WAMPOLD v. SAFECO INSURANCE COMPANY OF AMERICA (2020)
United States Court of Appeals, Ninth Circuit.
Michael S. WAMPOLD; Dina L. Wampold, husband and wife and the marital community composed thereof, Plaintiffs-Appellants, v. SAFECO INSURANCE COMPANY OF AMERICA, a non-Washington corporation, Defendant-Appellee.
Decided: September 09, 2020
Before: HAWKINS and McKEOWN, Circuit Judges, and CALDWELL,** District Judge.
Charles K. Davis, Attorney, Gregory Louis Harper, Attorney, Todd Christopher Hayes, Attorney, Harper Hayes PLLC, Seattle, WA, for Plaintiffs-Appellants Sarah Eversole, I, Esquire, Attorney, John M. Silk, Esquire, Attorney, Wilson Smith Cochran Dickerson Financial Center, Seattle, WA, for Defendant-Appellee
Michael Wampold and Dina Wampold (“the Wampolds”) appeal from the district court's order granting partial summary judgment to Safeco Insurance Company (“Safeco”) in the Wampolds’ action for breach of contract, declaratory judgment regarding the coverage available under their Safeco insurance policy, and for violation of Washington's “Insurance Fair Conduct Act,” RCW 48.30.015. The district court did not dismiss all of the Wampolds’ claims, but certified the disposition as a final judgment under Fed. R. Civ. P. 54(b). The parties are familiar with the facts, so we do not repeat them here. We have jurisdiction under 28 U.S.C. § 1291, and we affirm.
At issue on appeal is the district court's interpretation of the Wampolds’ insurance agreement with Safeco. The agreement language reads in relevant part: “If a claim is made or a suit is brought against any insured for damages because of ․ property damage caused by an occurrence to which this coverage applies, we will ․ pay up to our limit of liability for the damages for which the insured is legally liable.” The district court determined that there were several elements of the Wampolds’ claim for indemnification of costs spent on stabilization work required by the City of Mercer that brought it outside of the coverage provided for by their insurance agreement. The Wampolds challenge each of these determinations on appeal.
Even if we assume without deciding that the district court erred when it determined that the actions by the City of Mercer were a “claim” against the Wampolds, that the expenses incurred by the Wampolds to comply with the city were “damages,” and that the Wampolds were “legally liable” for those expenses, the district court did not err in granting partial summary judgment because those damages were not “because of ․ property damage.”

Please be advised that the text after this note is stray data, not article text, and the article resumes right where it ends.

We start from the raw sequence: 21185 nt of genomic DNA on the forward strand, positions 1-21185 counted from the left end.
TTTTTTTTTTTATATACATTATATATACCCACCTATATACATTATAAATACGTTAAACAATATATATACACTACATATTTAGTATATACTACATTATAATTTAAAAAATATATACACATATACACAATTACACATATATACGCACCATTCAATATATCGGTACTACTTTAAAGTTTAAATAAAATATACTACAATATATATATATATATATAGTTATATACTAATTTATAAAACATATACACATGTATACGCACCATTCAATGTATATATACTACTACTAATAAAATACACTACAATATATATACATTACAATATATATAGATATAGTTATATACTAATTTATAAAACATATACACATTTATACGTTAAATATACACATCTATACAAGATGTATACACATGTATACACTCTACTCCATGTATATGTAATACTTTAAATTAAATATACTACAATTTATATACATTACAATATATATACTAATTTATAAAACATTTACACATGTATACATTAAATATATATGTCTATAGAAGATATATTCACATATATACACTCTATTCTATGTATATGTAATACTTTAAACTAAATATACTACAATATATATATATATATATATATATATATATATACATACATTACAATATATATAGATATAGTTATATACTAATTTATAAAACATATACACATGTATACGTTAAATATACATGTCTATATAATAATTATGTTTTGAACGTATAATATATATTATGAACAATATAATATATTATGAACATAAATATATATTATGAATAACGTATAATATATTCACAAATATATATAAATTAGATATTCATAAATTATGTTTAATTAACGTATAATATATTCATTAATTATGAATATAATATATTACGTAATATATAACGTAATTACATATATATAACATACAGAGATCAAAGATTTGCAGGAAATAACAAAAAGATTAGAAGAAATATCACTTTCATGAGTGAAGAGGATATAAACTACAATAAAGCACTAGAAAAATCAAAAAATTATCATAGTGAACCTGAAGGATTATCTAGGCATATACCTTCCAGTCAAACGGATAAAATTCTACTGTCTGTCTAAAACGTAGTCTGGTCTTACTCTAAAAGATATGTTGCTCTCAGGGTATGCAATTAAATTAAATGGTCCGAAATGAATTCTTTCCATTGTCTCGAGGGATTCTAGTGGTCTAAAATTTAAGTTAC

The Wampolds argue that the relevant “property damage” at issue was the damage done to a home downhill. But the purpose of the stabilization work required by the city's “red tag” and “yellow tag” of the Wampolds’ home was to ensure that the home was stabilized and safe for occupancy and to decrease the risk of future destabilization of the hillside. This is the difference between required remediation resulting from an occurrence and measures to prevent future damage before it has occurred. See Olds-Olympic, Inc. v. Comm. Union Ins. Co., 129 Wash.2d 464, 918 P.2d 923, 930 (1996).
The Wampolds point to Boeing Co. v. Aetna Casualty and Surety Co. to support their argument that “because of ․ property damage” includes remedial measures taken after property damage has occurred. 113 Wash.2d 869, 784 P.2d 507, 516 (1990) (“[C]osts owing because of property damages are remedial measures taken after pollution has occurred, but preventive measures taken before pollution has occurred are not costs incurred because of property damage.”). The stabilization wall required by the city's red tag was not remedial, but instead prophylactic, and aimed at preventing future damage to both the Wampolds’ home and neighboring properties. Because the red tag required by the city was a preventative measure to ensure that future damage would not result from further destabilization of the hillside, it was not “because of ․ property damage.”
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